All-Flash Virtual SAN
Hyperconverged Infrastructure vSAN

Microsoft SQL Server on VMware All-Flash Virtual SAN– Update from the Reference Architecture Trenches

Over the past few months, we have been working on SQL Server 2014 on All-Flash Virtual SAN and I just wanted to peep my head out and give you our customers and partners an update.

First of all, if you aren’t running SQL Server on Virtual SAN yet, let me give you three reasons why you might want to consider it:

  • 50% lower TCO overall by deploying SQL Server on cost effective industry-standard server components which removes large, upfront investments. Further improved TCO with storage efficiency features like deduplication and enhanced automation capabilities.
  • Virtual SAN delivers enterprise availability for the most demanding business critical applications, capable of delivering 99.9999% uptime and beyond with built-in and tunable failure tolerance settings (see the Virtual SAN Delivers Enterprise Level Availability blog for more information).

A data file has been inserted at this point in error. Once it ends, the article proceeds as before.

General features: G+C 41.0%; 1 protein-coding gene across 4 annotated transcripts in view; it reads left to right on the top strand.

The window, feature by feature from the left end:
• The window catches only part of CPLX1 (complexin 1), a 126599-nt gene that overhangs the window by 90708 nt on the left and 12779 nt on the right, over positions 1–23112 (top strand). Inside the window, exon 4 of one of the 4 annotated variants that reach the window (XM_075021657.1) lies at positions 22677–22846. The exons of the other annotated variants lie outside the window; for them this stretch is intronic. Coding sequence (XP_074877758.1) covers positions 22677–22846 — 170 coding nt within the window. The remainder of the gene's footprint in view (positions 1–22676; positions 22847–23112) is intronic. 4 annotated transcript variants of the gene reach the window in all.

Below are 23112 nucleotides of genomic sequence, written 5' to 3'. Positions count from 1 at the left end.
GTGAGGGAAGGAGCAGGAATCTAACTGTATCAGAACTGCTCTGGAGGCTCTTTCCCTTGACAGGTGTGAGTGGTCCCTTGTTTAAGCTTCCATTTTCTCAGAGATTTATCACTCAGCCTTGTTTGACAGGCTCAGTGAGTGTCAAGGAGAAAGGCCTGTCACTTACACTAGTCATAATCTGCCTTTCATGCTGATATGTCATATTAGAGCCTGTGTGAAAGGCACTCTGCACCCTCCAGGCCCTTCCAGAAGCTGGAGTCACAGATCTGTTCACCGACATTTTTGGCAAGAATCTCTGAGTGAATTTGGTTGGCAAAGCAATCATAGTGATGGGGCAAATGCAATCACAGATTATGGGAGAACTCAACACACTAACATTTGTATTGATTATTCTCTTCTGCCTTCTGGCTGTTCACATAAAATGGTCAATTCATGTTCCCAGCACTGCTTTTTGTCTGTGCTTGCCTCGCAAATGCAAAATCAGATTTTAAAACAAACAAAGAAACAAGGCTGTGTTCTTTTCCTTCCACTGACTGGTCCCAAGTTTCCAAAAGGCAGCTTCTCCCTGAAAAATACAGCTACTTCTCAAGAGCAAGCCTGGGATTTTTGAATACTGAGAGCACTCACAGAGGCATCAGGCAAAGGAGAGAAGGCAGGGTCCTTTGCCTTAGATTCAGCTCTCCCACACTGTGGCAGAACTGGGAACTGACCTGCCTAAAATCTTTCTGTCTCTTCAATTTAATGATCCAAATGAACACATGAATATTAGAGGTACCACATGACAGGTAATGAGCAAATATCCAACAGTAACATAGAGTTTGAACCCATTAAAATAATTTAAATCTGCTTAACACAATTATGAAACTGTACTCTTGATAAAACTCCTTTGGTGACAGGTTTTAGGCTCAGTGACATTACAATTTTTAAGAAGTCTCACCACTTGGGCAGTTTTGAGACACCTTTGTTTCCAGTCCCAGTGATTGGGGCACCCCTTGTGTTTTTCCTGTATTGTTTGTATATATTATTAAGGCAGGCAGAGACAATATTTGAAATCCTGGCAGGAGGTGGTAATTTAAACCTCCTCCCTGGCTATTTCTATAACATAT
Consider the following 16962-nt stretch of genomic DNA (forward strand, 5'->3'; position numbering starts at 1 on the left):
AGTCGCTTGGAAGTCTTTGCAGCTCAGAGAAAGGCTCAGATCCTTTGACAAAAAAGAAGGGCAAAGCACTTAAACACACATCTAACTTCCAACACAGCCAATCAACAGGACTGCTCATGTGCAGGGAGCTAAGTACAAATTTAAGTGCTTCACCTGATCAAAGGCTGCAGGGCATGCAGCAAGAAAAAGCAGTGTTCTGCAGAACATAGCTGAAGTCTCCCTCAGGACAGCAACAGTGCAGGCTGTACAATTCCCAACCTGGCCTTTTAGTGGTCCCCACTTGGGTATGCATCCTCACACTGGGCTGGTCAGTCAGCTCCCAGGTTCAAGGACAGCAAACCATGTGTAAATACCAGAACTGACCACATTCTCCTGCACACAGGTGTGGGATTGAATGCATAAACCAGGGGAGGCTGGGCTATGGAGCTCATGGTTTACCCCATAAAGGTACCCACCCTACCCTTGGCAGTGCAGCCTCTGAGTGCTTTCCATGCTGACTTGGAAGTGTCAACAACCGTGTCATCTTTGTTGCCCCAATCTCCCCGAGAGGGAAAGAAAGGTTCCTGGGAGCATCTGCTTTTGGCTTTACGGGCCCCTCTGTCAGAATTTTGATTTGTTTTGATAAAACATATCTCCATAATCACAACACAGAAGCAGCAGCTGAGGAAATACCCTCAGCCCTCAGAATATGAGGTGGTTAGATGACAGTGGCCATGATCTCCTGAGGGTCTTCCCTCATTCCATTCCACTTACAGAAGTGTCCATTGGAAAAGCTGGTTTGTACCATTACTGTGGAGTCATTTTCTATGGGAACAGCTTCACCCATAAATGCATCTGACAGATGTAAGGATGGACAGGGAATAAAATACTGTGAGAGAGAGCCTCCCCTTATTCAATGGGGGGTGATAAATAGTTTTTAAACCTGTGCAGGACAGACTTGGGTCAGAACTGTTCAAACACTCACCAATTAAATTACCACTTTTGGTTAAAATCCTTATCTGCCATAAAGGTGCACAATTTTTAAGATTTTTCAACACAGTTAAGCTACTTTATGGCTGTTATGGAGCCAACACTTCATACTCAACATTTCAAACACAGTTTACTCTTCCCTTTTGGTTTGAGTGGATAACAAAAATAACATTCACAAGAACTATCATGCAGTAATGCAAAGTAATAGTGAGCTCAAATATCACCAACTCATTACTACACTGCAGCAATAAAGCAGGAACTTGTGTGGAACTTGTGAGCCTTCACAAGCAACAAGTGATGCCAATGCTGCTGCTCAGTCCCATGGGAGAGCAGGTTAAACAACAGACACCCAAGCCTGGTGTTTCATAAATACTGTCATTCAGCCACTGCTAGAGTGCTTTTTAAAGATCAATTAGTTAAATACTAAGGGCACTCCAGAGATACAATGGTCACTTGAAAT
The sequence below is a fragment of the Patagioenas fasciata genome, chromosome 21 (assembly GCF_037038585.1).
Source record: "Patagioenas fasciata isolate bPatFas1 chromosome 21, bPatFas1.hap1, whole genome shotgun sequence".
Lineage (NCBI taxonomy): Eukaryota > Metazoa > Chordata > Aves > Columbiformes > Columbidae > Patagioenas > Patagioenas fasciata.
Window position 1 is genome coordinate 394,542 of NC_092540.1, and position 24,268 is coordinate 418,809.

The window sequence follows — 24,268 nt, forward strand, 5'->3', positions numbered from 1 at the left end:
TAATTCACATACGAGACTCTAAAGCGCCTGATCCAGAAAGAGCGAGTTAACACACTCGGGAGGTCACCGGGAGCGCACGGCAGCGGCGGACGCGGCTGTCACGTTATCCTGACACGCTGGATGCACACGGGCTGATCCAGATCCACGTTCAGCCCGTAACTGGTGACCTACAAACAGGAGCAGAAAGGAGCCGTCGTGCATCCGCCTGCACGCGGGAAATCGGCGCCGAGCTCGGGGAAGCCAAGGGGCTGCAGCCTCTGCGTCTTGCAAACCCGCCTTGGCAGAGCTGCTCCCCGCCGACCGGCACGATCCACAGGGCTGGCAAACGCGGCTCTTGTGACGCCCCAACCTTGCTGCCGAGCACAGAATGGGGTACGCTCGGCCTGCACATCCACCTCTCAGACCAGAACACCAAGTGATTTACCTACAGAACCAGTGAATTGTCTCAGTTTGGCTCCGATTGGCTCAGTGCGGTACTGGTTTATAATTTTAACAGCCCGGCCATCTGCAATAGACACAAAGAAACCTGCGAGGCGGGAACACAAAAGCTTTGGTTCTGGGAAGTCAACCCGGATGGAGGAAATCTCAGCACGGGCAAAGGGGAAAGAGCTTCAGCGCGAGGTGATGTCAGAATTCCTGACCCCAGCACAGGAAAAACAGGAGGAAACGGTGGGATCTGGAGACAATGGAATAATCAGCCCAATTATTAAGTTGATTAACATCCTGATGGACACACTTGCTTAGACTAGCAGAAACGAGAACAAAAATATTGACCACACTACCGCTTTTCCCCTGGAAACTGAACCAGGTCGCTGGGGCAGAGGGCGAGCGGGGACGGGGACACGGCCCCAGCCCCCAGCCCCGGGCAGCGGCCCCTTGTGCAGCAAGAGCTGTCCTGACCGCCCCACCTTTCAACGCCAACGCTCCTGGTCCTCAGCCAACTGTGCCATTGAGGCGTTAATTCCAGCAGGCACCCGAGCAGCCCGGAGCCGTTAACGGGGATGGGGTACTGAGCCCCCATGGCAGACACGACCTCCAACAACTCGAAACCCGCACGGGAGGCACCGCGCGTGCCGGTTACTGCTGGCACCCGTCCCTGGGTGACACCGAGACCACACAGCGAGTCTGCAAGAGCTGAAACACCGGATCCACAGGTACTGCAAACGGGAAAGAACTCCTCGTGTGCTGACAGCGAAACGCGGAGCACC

• Virtual SAN provides the simplicity of managing storage along with compute and networking in a single, tightly integrated interface–the vSphere Web Client.

In Virtual SAN 6.2, we introduced key space efficiency features such as Deduplication, Compression, and Erasure Coding (RAID5/6). During our testing, one of our goals was to drive OLTP workload and test performance with the new space savings enabled. Using a four-node All Flash cluster with (4) SQL Servers, 2 database sizes were used; (2) 200GB and (2) 500GB. To drive the workload, we created TPC-E like databases by using Dell’s Benchmark Factory for Databases with 20 and 50 scales, which results in 200GB and 500 GB databases, or 20,000/50,000 customer database rows respectively. . During our tests, four virtual machines on a four-node All-Flash SAN cluster can consistently achieve the aggregate TPS (transactions per second) up to 7,965 (Deduplication & Compression and Checksum enabled Virtual SAN), and can achieve predictable virtual disk latency ranging from 1ms to 2ms for read and write on average. That means that with all of the space efficiency features of Virtual SAN 6.2 enabled, Virtual SAN provides great performance with minimal impact.

All-Flash Virtual SAN Specifications & Performance